You are on page 1of 43

Cholesterol Synthesis, transport, and

excretion

Abdul Salam M Sofro


Faculty of Medicine
YARSI University

Learning objectives
By the end of lectures, students are
expected to understand:
The process of cholesterol synthesis
and catabolism
Cholesterol transport in blood
circulation & excretion

Ibu S usia 42 th mengeluh pada dokter


keluarganya bahwa sejak beberapa
bulan terakhir pemeriksaan profil
lipidnya kurang baik. Kolesterol total
dan trigliseridanya jauh di atas normal,
LDL di atas normal dan HDL cenderung
rendah. Pasien juga mengatakan sdh
tidak makan goreng-gorengan, serta
menghindari makan berlemak, tetapi
kadar senyawa-senyawa lipid tersebut
belum kembali normal.

Kasus

Photo by: Lev Olkha

Introduction
Cholesterol present in tissue & in plasma
lipoproteins either as free cholesterol or,
combined with a long chain FA as
cholesteryl ester
It is synthesized in many tissues from
acetyl-CoA and is ultimately eliminated
from the body in the bile as cholesterol or
bile salts

Slightly less than half of the cholesterol in


the body derives from biosynthesis de novo.
Biosynthesis in the liver accounts for
approximately 10%, and in the intestines
approximately 15%, of the amount produced
each day.
Cholesterol synthesis occurs in the cytoplasm
and microsomes from the two-carbon
acetate group of acetyl-CoA.

http://www.gugulipid.com/mechan.htm

Lipid Structure
Cholesterol
HO

Fatty Acids

HO

Triglycerides

COOH

COO

COOH

COO

COOH

COO

Phospholipid: Lecithin
COO

Glycerol

HO
HO

COO

OPOO

Biomedical importance
Cholesteryl ester is a storage form of cholesterol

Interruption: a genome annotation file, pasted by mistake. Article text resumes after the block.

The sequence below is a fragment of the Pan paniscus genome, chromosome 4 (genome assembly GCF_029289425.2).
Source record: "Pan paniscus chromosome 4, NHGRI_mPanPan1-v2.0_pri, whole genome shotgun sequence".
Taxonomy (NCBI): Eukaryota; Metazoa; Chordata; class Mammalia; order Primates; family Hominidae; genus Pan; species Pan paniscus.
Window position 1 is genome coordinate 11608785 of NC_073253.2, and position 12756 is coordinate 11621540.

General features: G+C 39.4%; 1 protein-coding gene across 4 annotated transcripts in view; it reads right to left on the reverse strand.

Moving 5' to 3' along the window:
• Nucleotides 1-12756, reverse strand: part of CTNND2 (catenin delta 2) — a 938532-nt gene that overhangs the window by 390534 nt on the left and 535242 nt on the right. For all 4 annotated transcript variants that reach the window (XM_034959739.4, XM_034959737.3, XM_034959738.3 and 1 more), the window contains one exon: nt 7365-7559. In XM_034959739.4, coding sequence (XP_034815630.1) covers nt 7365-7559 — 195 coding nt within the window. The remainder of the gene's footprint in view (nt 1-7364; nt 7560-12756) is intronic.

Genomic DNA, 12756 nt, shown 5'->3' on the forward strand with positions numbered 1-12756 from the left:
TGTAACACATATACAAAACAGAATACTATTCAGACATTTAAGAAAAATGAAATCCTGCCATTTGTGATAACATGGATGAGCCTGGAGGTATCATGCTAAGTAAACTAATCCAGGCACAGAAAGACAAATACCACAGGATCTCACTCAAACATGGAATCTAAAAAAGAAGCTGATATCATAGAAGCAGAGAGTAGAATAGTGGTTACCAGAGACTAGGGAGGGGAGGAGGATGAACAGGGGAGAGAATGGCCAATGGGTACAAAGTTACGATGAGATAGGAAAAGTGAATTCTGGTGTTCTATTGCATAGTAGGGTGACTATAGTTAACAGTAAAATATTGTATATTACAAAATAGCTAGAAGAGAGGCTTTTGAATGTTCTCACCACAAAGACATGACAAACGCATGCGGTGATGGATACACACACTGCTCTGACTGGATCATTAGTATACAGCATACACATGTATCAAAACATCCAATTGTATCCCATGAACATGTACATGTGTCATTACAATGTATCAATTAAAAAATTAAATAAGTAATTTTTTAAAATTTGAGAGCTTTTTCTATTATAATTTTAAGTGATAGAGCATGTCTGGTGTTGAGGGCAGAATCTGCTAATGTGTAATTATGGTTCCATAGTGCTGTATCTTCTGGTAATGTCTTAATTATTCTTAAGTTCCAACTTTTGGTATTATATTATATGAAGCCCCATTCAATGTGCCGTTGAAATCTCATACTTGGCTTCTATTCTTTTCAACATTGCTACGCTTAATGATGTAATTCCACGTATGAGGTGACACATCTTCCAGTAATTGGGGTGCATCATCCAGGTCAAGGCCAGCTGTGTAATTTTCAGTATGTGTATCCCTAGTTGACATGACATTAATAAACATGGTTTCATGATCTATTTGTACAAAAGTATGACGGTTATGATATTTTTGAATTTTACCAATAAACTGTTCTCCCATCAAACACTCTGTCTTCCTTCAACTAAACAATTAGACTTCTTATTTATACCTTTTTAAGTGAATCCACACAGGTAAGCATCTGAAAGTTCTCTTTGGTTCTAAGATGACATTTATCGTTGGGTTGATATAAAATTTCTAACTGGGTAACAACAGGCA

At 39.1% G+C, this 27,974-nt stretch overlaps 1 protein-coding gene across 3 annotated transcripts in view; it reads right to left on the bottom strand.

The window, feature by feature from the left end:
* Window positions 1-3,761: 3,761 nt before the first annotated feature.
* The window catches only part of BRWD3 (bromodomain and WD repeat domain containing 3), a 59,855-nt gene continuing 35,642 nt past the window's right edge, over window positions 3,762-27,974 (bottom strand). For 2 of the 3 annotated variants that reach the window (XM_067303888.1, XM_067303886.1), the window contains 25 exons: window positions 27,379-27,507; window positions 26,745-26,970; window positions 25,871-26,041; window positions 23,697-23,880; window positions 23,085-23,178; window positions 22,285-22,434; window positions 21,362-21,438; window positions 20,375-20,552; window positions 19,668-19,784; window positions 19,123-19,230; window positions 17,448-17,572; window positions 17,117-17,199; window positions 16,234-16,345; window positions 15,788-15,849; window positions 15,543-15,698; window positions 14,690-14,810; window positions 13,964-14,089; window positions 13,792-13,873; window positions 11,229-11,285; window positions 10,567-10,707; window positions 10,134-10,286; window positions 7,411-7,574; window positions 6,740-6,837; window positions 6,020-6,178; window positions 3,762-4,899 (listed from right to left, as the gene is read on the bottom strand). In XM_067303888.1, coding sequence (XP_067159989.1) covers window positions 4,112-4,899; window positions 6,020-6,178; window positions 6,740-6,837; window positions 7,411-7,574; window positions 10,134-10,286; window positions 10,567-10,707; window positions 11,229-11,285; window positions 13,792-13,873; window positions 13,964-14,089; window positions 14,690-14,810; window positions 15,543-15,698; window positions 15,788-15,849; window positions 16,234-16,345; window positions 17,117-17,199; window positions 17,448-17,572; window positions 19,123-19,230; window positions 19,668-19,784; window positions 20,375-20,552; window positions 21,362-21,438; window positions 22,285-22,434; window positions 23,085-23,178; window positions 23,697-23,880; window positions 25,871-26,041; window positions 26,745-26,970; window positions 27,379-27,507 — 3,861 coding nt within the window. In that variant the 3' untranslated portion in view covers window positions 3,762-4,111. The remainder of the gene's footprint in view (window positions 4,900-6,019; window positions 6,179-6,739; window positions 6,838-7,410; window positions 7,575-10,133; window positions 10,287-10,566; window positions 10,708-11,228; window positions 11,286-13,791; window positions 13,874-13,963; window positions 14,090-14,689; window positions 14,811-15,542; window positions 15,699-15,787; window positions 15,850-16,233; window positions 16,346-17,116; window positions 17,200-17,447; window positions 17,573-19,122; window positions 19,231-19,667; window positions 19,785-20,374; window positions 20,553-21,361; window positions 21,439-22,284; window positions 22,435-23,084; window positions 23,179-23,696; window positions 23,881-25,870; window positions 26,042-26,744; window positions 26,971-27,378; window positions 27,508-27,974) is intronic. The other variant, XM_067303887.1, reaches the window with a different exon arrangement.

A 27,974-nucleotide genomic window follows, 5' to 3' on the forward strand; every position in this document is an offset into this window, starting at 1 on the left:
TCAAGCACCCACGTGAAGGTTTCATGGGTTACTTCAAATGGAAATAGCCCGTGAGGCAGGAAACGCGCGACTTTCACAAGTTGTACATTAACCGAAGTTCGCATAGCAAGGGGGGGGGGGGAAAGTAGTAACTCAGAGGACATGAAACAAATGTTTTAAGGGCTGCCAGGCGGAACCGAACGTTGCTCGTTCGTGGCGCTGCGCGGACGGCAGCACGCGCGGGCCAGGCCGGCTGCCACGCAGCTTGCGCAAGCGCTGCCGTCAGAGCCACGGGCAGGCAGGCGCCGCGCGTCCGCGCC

found in most tissues
It is transported as cargo in the hydrophobic core
of lipoprotein
LDL is the mediator of cholesterol & cholesteryl
ester uptake into many tissues
Free cholesterol is removed from tissues by HDL
and transported to liver for conversion to bile
acids (cholesterol is major constituent of
gallstones)
Cholesterol plays major role in the genesis of
atherosclerosis

Acetyl-CoA is the source of all carbon atom in


cholesterol

Five stages in biosynthesis of cholesterol:


Synthesis of Mevalonate, a six-carbon
compound, from acetyl-CoA
Isoprenoid units are formed from mevalonate
by loss of CO2
Six isoprenoid units condense to form the
intermediate squalene
Squalene cyclisized to parent steroid,
lanosterol
Cholesterol is formed from lanosterol after
several further steps including the loss of three
methyl groups

Pathway of cholesterol biosynthesis. Synthesis begins with the transport of acetyl-CoA ffrom
the mitochondrion to the cytosol. The rate limiting step occurs at the 3-hydroxy-3methylglutaryl-CoA (HMG-CoA) reducatase, HMGR catalyzed step. The phosphorylation
reactions are required to solubilize the isoprenoid intermediates in the pathway.

Normal Cholesterol Metabolism

Key concepts: synthesis


Primary synthetic sites are
extrahepatic, but liver is key regulator
of homeostasis

Key concepts: absorption


Largest source is biliary secretion, not diet.
Normal absorption: 50%
For cholesterol to be absorbed it must:
undergo hydrolysis (de-esterification by
esterases)
be incorporated into micelles
be taken up by cholesterol transporter
be re-esterified and incorporated into
chylomicrons

Normal Cholesterol Absorption


1,300 mg/day
400 mg/day

Oil phase

17,400 mg/day

Plant sterols compete


For cholesterol here

Stage 5
The conversion of lanosterol to
cholesterol

Regulating Cholesterol Synthesis


Normal healthy adults synthesize cholesterol
at a rate of approximately 1g/day and
consume approximately 0.3g/day.
A relatively constant level of cholesterol in
the body (150 - 200 mg/dL) is maintained
primarily by controlling the level of de novo
synthesis. The level of cholesterol synthesis is
regulated in part by the dietary intake of
cholesterol.

Regulation of HMG-CoA reductase:


Reduced activity in fasting animals
(reduced synthesis of cholesterol during
fasting)
Feedback mechanism whereby HMG-CoA
reductase in liver in inhibited by
mevalonate, the immediate product &
cholesterol, the main product of the
pathway (cholesterol metabolite, eg.
oxygenated sterol is considered to repress
transcription of the HMG-CoA reductase
gene

Many factors influence the cholesterol balance


in tissues:
Increase is due to: